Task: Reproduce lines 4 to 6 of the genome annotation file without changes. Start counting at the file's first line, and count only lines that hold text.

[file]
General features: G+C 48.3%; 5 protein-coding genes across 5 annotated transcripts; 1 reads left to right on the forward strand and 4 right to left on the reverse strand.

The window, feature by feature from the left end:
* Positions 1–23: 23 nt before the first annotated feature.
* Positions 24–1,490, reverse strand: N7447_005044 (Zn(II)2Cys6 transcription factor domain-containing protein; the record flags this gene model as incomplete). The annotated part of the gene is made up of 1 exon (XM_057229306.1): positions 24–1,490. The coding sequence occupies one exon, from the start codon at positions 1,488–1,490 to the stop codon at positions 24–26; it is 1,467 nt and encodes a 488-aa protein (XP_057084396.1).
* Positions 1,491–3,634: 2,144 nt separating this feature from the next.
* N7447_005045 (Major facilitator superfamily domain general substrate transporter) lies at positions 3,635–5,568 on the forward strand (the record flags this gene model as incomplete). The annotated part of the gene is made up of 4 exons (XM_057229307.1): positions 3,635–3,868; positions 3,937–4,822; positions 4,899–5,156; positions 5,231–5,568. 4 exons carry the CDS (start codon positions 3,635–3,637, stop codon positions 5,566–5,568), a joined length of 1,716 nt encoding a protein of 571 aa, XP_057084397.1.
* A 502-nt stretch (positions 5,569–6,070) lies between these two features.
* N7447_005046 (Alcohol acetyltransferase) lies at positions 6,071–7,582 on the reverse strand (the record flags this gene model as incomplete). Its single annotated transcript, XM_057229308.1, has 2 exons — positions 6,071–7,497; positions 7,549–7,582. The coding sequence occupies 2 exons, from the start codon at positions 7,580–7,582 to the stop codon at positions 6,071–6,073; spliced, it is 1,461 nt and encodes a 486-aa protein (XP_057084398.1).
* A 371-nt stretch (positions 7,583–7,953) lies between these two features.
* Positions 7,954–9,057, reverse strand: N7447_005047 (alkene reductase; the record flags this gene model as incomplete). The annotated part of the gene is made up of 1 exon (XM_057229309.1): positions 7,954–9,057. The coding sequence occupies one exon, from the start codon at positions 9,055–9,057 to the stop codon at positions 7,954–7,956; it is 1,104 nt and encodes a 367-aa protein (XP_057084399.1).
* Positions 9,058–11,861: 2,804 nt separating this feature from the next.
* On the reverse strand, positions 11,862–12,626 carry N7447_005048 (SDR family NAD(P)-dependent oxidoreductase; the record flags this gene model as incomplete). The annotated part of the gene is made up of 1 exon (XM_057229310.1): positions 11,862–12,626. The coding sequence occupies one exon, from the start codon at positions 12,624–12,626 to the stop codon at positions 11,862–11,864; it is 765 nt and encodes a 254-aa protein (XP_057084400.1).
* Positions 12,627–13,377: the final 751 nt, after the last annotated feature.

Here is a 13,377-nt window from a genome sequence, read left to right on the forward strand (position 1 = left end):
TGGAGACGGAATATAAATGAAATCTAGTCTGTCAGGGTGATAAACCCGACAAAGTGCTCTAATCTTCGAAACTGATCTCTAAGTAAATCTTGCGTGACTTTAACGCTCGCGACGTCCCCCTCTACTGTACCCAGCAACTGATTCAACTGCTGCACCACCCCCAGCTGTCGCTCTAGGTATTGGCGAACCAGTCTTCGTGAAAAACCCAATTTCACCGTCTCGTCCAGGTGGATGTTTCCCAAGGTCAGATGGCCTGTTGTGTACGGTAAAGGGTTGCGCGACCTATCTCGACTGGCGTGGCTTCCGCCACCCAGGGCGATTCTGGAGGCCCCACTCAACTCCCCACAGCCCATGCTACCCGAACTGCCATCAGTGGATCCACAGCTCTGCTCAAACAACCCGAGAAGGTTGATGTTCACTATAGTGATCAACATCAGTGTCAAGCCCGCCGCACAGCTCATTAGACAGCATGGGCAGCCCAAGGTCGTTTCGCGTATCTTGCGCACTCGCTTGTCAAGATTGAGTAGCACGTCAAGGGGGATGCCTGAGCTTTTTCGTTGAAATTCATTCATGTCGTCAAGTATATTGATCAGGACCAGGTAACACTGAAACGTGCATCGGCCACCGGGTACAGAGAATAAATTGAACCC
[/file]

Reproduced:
* Positions 24–1,490, reverse strand: N7447_005044 (Zn(II)2Cys6 transcription factor domain-containing protein; the record flags this gene model as incomplete). The annotated part of the gene is made up of 1 exon (XM_057229306.1): positions 24–1,490. The coding sequence occupies one exon, from the start codon at positions 1,488–1,490 to the stop codon at positions 24–26; it is 1,467 nt and encodes a 488-aa protein (XP_057084396.1).
* Positions 1,491–3,634: 2,144 nt separating this feature from the next.
* N7447_005045 (Major facilitator superfamily domain general substrate transporter) lies at positions 3,635–5,568 on the forward strand (the record flags this gene model as incomplete). The annotated part of the gene is made up of 4 exons (XM_057229307.1): positions 3,635–3,868; positions 3,937–4,822; positions 4,899–5,156; positions 5,231–5,568. 4 exons carry the CDS (start codon positions 3,635–3,637, stop codon positions 5,566–5,568), a joined length of 1,716 nt encoding a protein of 571 aa, XP_057084397.1.